Archive for the ‘Analysights’ Category

“Big Data” Success Starts With Good Data Governance

May 19, 2014

(This post appeared on our successor blog, The Analysights Data Mine, on Friday, May 9, 2014). 

As data continues to proliferate unabated in organizations, coming in faster and from more sources each day, decision makers find themselves perplexed.  Decision makers struggle with several questions: How much data do we have? How fast is it coming in? Where is it coming from? What form does it take? How reliable is it? Is it correct? How long will it be useful?  And this is before they even decide what they can and will do with the data!

Before a company can leverage big data successfully, it must decide upon its objectives and balance that against the data it has, regulations for the use of that data, and the information needs of all its functional areas. And it must assess the risks both to the security of the data and to the company’s viability.  That is, the company must establish effective data governance.

What is Data Governance?

Data governance is a young and still evolving system of practices designed to help organizations ensure that their data is managed properly and in the best interest of the organization and its stakeholders.  Data governance is an organization’s process for handling data by leveraging its data infrastructure, the quality and management of its data, its policies for using its data, its business process needs, and its risk management needs.  An illustration of data governance is shown below:

governance

Why Data Governance?

Data has many uses; comes in many different forms; takes up a lot of space; can be siloed, subject to certain regulations, off-limits to some parties but free and unlimited to others; and must be validated and safeguarded.  But just as much, data governance ensures that the business is using its data toward solving its defined business problems.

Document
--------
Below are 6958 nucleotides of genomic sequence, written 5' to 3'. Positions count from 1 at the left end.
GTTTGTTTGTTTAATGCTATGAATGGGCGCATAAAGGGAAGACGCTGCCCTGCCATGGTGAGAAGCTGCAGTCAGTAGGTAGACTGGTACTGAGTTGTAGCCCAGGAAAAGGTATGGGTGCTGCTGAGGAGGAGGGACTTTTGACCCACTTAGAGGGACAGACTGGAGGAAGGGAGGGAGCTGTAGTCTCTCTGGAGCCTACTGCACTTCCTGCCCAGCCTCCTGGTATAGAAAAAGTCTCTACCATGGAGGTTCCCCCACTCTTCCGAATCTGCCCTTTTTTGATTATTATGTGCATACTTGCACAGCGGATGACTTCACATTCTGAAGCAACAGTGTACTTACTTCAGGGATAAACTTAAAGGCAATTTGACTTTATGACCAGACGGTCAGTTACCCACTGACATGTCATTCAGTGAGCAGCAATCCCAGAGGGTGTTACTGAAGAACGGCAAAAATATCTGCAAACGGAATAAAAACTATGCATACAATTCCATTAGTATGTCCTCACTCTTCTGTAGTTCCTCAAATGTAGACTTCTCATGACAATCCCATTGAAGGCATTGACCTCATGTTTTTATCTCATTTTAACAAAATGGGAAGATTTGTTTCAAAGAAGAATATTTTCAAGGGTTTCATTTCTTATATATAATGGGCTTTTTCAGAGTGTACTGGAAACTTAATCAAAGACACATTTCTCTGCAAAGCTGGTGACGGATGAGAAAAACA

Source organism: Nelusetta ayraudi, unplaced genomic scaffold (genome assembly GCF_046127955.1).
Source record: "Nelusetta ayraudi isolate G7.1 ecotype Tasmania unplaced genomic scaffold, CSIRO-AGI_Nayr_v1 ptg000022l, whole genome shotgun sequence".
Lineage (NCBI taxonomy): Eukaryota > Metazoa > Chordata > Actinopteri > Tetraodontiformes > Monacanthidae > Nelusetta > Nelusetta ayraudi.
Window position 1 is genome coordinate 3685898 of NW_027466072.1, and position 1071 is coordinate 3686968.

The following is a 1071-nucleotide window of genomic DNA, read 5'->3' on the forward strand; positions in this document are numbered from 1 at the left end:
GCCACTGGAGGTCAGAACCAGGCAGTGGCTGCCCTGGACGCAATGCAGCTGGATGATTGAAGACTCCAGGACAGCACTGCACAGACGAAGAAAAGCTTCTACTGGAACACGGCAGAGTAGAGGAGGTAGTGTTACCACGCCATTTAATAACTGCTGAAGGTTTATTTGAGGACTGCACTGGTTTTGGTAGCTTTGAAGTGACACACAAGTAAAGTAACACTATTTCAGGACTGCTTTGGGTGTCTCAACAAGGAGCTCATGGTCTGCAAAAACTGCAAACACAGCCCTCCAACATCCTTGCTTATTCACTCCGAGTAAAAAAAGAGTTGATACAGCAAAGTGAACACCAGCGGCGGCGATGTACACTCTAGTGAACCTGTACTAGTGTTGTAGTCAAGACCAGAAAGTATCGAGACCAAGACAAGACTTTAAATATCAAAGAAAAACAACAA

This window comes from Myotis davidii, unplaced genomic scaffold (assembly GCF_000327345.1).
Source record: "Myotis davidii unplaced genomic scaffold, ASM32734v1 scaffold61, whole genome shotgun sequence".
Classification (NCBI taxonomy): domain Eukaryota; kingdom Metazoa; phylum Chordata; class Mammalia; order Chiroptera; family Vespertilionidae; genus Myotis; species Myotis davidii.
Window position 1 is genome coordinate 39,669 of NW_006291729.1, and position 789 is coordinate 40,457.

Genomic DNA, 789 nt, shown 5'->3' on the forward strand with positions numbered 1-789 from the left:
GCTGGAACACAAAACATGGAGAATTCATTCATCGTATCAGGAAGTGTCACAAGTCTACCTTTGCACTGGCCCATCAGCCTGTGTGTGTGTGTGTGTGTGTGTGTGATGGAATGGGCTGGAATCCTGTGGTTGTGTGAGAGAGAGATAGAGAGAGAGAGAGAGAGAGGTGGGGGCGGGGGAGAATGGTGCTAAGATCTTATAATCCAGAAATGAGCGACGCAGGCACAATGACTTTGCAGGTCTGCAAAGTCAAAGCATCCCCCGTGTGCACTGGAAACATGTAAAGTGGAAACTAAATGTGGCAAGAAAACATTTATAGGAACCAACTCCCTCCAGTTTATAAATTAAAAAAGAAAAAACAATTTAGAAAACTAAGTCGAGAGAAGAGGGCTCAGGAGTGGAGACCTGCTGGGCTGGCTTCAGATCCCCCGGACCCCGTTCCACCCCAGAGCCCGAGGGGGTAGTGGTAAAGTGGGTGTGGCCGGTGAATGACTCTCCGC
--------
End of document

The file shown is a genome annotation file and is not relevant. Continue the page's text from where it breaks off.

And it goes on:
The explosion of regulations, such as Sarbanes-Oxley, Basel I, Basel II, Dodd-Frank, HIPAA, and a series of other rules regarding data privacy and security are making the role of data governance all the more important.

Moreover, data comes in many different forms. Companies get sales data from the field, or from a store location; they get information about their employees from job applications. Data of this nature is often structured.  Companies also get data from their web logs, from social media such as Facebook and Twitter; they also get data in the form of images, text, and so forth; these data are unstructured, but must be managed regardless.  Through data governance, the company can decide what data to store and whether it has the infrastructure in place to store it.

The 6 Vs of Big Data

Many people aware of big data are familiar with its proverbial “3 Vs” – Volume, Variety, and Velocity.  But Kevin Normandeau, in a post for Inside Big Data, suggests that three more Vs pose even greater issues: Veracity (cleanliness of the data), Validity (correctness and accuracy of the data), and Volatility (how long the data remains valid and should be stored).  These additional Vs make data governance an even greater necessity.

What Does Effective Data Governance Look Like?